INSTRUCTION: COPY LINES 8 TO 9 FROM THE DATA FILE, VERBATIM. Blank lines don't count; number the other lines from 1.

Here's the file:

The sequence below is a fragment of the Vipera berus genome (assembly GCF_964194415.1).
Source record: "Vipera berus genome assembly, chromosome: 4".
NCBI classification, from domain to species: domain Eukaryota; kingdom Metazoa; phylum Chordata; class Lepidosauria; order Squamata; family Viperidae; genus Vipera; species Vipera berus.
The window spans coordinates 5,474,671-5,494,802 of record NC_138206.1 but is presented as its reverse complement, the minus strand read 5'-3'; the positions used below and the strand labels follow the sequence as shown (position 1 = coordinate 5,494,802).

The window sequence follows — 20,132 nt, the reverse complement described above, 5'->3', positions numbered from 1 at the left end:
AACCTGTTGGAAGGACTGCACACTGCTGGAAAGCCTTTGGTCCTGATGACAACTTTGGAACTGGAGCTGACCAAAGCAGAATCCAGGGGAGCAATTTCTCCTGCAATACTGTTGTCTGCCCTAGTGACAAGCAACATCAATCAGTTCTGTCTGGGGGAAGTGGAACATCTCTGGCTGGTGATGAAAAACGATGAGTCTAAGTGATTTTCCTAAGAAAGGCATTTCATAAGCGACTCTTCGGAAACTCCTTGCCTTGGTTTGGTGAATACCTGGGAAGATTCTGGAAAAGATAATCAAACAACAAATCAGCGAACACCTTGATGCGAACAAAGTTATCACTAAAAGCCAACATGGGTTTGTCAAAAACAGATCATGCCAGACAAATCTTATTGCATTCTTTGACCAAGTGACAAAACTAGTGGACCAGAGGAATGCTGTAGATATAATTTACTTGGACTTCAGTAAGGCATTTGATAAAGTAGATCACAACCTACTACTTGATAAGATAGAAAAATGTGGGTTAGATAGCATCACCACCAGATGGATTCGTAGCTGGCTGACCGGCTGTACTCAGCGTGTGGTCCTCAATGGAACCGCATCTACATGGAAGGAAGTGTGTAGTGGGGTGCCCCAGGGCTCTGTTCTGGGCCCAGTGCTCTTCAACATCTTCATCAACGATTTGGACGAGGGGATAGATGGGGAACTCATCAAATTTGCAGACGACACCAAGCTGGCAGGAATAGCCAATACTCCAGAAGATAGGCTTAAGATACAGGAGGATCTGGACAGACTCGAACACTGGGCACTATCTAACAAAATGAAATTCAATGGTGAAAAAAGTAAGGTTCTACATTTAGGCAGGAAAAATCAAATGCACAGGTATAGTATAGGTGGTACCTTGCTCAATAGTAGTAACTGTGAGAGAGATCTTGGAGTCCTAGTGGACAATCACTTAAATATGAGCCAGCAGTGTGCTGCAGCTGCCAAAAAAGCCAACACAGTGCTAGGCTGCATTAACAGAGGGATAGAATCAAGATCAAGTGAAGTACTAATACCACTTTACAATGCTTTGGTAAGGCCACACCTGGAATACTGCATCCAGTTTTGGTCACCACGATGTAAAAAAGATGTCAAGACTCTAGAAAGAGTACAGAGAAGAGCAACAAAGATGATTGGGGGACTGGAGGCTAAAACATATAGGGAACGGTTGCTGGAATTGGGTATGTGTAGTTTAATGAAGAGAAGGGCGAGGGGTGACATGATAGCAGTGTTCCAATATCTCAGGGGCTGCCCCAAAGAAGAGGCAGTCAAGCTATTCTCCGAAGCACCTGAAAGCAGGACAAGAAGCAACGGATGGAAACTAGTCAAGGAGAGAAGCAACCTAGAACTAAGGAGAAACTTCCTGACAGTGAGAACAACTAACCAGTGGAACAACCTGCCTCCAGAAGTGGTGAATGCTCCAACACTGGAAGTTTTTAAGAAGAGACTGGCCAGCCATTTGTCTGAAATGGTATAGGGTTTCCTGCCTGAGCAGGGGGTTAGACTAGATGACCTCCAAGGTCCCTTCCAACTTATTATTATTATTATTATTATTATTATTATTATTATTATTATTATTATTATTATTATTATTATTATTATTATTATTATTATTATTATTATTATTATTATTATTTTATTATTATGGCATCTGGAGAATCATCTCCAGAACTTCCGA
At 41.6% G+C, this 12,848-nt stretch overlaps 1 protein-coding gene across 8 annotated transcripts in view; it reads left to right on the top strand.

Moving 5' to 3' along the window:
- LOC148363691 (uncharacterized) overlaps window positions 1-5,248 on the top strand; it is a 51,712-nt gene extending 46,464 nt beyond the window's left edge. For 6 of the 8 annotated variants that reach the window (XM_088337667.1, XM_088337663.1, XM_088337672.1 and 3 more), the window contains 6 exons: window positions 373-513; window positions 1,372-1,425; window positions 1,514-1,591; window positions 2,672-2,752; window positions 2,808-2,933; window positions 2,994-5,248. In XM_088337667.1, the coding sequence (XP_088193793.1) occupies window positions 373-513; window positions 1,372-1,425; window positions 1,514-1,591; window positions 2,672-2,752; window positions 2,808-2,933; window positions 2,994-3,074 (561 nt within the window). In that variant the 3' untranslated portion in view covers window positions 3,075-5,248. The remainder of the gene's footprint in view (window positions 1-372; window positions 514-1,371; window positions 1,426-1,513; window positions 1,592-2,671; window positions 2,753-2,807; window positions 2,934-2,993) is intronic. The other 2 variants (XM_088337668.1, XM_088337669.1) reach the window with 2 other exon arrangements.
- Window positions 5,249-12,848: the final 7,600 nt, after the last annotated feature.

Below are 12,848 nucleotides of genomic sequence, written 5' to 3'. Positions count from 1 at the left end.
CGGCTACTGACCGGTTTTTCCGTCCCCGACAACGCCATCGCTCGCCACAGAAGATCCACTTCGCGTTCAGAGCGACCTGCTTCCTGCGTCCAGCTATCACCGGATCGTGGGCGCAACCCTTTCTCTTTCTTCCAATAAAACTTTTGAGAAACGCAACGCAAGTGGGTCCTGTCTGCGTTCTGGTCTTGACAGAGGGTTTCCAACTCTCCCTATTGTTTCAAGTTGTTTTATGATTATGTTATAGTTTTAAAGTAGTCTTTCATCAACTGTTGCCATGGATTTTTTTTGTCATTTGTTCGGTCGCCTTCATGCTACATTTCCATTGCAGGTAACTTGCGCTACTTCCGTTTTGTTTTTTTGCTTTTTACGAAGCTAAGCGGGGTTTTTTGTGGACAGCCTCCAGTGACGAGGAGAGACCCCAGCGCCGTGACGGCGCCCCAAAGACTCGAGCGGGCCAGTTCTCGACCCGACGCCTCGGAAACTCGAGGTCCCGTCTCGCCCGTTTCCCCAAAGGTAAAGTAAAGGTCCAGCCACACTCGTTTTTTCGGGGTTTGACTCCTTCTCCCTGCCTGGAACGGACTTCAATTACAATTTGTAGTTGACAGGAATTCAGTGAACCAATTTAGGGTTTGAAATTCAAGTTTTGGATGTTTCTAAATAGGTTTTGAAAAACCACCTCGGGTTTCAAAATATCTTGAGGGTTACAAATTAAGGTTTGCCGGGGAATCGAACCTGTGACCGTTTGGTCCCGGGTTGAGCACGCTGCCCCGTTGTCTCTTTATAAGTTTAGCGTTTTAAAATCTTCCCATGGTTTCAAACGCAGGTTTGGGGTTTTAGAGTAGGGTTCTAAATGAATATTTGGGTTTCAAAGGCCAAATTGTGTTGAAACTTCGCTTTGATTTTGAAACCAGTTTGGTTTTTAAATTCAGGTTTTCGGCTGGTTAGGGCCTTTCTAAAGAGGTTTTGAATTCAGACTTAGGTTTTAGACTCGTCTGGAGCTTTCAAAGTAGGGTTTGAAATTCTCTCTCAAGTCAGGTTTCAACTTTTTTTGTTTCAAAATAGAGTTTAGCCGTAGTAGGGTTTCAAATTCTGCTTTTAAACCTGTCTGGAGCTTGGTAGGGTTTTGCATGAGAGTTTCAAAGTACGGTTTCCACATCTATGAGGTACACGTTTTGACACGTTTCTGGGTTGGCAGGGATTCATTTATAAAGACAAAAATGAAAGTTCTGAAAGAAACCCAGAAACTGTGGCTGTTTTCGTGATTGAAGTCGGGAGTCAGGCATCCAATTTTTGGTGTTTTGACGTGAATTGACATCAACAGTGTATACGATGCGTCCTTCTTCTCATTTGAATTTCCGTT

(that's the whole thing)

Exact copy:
Moving 5' to 3' along the window:
- LOC148363691 (uncharacterized) overlaps window positions 1-5,248 on the top strand; it is a 51,712-nt gene extending 46,464 nt beyond the window's left edge. For 6 of the 8 annotated variants that reach the window (XM_088337667.1, XM_088337663.1, XM_088337672.1 and 3 more), the window contains 6 exons: window positions 373-513; window positions 1,372-1,425; window positions 1,514-1,591; window positions 2,672-2,752; window positions 2,808-2,933; window positions 2,994-5,248. In XM_088337667.1, the coding sequence (XP_088193793.1) occupies window positions 373-513; window positions 1,372-1,425; window positions 1,514-1,591; window positions 2,672-2,752; window positions 2,808-2,933; window positions 2,994-3,074 (561 nt within the window). In that variant the 3' untranslated portion in view covers window positions 3,075-5,248. The remainder of the gene's footprint in view (window positions 1-372; window positions 514-1,371; window positions 1,426-1,513; window positions 1,592-2,671; window positions 2,753-2,807; window positions 2,934-2,993) is intronic. The other 2 variants (XM_088337668.1, XM_088337669.1) reach the window with 2 other exon arrangements.